Front crawl (freestyle) can also alleviate back pain. It engages the core and back muscles and prevents undue stress on the lower back. Again, note that an incorrect technique or excessive torso rotation can put more strain on the lower back. Therefore, you should approach this stroke with caution. Ensure that you maintain proper body alignment and avoid too much twisting of the spine.

Avoid hyperextension when swimming, which can occur during strokes that repeatedly jerk the upper spine and neck. Hyperextension occurs during strokes like the front crawl, butterfly, or breaststroke. Overstretching your spine, muscles, ligaments, or tendons can exacerbate your back pain.

Not sure whether you are swimming using the proper technique? A coach or swimming instructor can help you to develop your swimming technique and posture.


Swimming offers several benefits for managing back pain. It is a low-impact exercise that strengthens muscles, increases flexibility, improves circulation, aids in weight management, and promotes relaxation. Swimming helps to reduce back pain, prevent its recurrence, and provides physical and psychological benefits. It is good to consider the swimming strokes you use before starting a routine to avoid aggravating symptoms. The backstroke is often recommended and is generally risk-free, providing you have proper technique.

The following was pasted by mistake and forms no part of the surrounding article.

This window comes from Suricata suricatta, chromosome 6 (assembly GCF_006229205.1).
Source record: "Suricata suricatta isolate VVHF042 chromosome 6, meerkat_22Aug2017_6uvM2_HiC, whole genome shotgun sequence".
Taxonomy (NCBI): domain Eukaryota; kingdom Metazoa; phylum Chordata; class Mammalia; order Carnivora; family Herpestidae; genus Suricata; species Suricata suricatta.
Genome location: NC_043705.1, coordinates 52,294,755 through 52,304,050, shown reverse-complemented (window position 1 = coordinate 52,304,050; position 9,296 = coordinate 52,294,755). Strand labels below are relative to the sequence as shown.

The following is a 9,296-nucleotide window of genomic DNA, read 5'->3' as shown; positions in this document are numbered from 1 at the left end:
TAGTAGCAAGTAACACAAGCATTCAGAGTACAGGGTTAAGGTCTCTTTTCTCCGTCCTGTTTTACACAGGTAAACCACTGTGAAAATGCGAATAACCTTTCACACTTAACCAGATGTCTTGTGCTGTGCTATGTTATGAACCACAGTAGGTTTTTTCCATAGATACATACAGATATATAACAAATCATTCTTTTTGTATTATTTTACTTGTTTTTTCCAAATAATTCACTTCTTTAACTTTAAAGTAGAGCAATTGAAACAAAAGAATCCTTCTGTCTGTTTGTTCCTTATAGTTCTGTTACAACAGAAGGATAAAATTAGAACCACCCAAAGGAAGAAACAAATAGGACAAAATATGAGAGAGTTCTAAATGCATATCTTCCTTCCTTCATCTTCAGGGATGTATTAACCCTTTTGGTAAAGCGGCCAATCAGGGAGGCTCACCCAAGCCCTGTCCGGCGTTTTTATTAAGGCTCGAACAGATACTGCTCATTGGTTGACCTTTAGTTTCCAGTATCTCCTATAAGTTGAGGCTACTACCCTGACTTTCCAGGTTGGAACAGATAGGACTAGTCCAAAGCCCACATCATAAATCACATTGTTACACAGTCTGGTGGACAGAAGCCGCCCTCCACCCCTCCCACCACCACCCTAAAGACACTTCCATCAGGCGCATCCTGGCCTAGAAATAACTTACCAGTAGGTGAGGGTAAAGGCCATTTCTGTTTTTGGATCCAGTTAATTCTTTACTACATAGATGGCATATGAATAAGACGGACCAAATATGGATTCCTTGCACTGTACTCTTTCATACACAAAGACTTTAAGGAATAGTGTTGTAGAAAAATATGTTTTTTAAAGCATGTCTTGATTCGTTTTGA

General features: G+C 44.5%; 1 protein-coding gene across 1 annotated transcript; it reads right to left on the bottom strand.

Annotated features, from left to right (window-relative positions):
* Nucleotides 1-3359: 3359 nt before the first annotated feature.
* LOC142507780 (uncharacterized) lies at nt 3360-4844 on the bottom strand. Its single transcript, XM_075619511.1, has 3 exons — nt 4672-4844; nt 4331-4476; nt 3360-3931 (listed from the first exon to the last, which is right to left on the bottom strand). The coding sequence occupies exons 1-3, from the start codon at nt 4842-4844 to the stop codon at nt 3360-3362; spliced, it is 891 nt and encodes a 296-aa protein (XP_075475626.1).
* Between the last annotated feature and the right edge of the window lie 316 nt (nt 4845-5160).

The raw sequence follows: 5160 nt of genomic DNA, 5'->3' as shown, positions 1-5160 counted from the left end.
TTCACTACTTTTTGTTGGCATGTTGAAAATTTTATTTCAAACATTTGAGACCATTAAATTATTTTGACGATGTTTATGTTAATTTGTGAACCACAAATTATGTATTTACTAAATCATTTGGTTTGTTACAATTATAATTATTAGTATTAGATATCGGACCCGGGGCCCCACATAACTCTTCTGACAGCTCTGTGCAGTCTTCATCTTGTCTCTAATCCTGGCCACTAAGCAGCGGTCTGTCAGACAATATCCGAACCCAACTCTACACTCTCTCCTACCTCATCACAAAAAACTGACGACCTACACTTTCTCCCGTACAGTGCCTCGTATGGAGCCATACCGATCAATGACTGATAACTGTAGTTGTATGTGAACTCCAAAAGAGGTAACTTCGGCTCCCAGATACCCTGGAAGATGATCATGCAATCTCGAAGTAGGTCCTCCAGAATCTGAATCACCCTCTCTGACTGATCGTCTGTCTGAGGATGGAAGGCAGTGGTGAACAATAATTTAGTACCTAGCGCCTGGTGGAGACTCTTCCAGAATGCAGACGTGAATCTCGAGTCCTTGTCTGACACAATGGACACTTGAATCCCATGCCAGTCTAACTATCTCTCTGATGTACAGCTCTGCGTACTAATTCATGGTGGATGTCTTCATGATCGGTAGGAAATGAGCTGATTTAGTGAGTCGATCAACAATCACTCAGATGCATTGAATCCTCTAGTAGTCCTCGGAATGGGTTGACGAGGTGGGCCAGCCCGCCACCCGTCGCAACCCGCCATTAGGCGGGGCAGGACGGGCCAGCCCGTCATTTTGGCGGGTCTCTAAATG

While research suggests swimming is good for easing back pain, you should consult a doctor or physiotherapist before starting any new exercise program. Seeking professional health advice is especially vital if you have been experiencing back pain for a prolonged period with no improvement. Their guidance will ensure that swimming is suitable for your condition.

Your doctor may also recommend or prescribe painkillers to help you manage the symptoms until your back improves. Trying to gain access to prescriptions can sometimes take a long time, and we understand how difficult it can be to wait in line and collect medication when experiencing health problems. If you need access to prescription drugs, over-the-counter medications, or other health products fast, Meds4Healthcare offers a safe and approved service.

See our range of pain relief medications here.